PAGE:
9. 'Kindness of Strangers'
"Everything here is novel to us. The people are so very kind and friendly and they seem unable to do enough for us to make us feel at home. "One of the unusual things here is the absence of drunkenness. We have not seen an intoxicated person or heard an improper word in the two weeks of our stay. "We are welcomed by a look of friendliness in the stores and on the streets. "The butchers on their delivery rounds in the morning call their customers out by a bugle. We first thought them a club of wheelmen [cyclists] coming. "The town constable is a busy man. He rings the City Hall bell at six o'clock in the morning, at noon and at six o'clock at night, attends to the waterworks business and on market days, Thursday, is at the City Hall to set the prices of the day on farmers' products brought there for sale. "We have visited the foundry, the brick and the tile kilns and were pleasantly shown about. We have seen no poor degraded persons, but all seem contented and happy. There is no element of the Plainfield hurry and worry."xx1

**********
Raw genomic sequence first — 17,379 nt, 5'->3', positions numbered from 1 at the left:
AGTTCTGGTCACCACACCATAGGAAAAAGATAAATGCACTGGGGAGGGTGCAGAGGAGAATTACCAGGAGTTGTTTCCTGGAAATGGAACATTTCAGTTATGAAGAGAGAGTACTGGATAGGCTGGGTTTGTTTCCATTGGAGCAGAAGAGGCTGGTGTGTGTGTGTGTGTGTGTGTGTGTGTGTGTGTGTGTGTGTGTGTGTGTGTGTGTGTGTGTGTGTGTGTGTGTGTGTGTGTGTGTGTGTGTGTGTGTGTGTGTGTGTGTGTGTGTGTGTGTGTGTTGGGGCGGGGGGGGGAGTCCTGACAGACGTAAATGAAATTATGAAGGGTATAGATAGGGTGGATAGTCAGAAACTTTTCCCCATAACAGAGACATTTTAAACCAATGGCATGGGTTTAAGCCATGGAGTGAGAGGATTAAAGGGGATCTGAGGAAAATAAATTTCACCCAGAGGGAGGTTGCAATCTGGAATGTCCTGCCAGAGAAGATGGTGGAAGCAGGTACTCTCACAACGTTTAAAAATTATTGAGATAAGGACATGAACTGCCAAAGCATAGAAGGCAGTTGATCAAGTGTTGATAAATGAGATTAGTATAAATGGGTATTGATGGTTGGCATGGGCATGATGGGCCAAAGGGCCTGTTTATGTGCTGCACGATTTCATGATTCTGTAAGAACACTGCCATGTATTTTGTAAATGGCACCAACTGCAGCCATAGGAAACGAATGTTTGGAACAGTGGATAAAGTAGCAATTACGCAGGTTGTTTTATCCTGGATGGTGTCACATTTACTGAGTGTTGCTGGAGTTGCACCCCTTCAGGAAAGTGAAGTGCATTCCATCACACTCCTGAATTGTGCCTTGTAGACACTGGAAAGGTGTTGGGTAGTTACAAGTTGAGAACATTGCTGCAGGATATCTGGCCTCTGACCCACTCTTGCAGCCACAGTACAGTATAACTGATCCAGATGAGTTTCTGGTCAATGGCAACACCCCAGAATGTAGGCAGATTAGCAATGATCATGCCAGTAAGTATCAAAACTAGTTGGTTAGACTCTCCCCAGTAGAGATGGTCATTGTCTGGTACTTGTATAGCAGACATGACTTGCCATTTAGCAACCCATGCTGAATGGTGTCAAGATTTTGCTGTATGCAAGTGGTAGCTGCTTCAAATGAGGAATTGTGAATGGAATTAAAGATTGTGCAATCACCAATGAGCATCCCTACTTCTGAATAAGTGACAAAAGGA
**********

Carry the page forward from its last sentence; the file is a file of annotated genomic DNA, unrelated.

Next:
Joseph Fleury, in the manner of other leading Victorian businessmen, including Hart Massey, Timothy Eaton, Robert Simpson, and Edgar Jarvis, asked the prestigious architectural firm Langley, Langley & Burke to design his own grand Victorian residence. Construction on 'Inglehurst'--'hurst' meaning a wooded rise--began in the spring of 1876 on a 3-acre property at the corner of Yonge and Maple streets, a ten-minute walk north-east of the Fleury Works at the northern entrance to Aurora. Inglehurst was more than a family home. When Canada’s Prime Minister, Alexander Mackenzie, visited in 1877, this was only the beginning of a fascinating history; Inglehurst became a destination for distinguished guests and community events--a source of local pride. Unfortunately, Joseph lived only four years in Inglehurst. His second wife, Sarah and their very young family continued living there after his death. In 1887, Joseph’s son Herbert, his wife Leila, and their young daughter Marguerite made Inglehurst their home. Under Herbert, the Fleury home evolved into a centre of social life that reflected his magnanimity and community-minded nature. For example, Herbert opened the grounds for public high teas during World War I to raise funds for the Girls’ Red Cross Auxiliary. These events attracted motorists going through town, raising additional funds for Aurora’s war effort. Pictures of these teas can be found elsewhere in this app. For many years, Herbert was also a director of the Aurora Horticultural Society. His gardeners carefully tended the grounds at Inglehurst and reports of Herbert’s produce made their way into the local newspaper. In 1919, Herbert’s table bouquet, collection of perennials, lettuce, hickory and endive all won first prize at the summer flower show held by the Horticulture Society – in 1927, his delphiniums. Herbert Fleury died at Inglehurst in 1940. Upon her return from Paris in 1946, Marguerite sold the house and, in 1980, it was demolished. Its tall, striking front doors with frosted glass panels, and a marble mantlepiece, still reside in Aurora. They await new life as a memorial to their grand past, on display or in a building to come.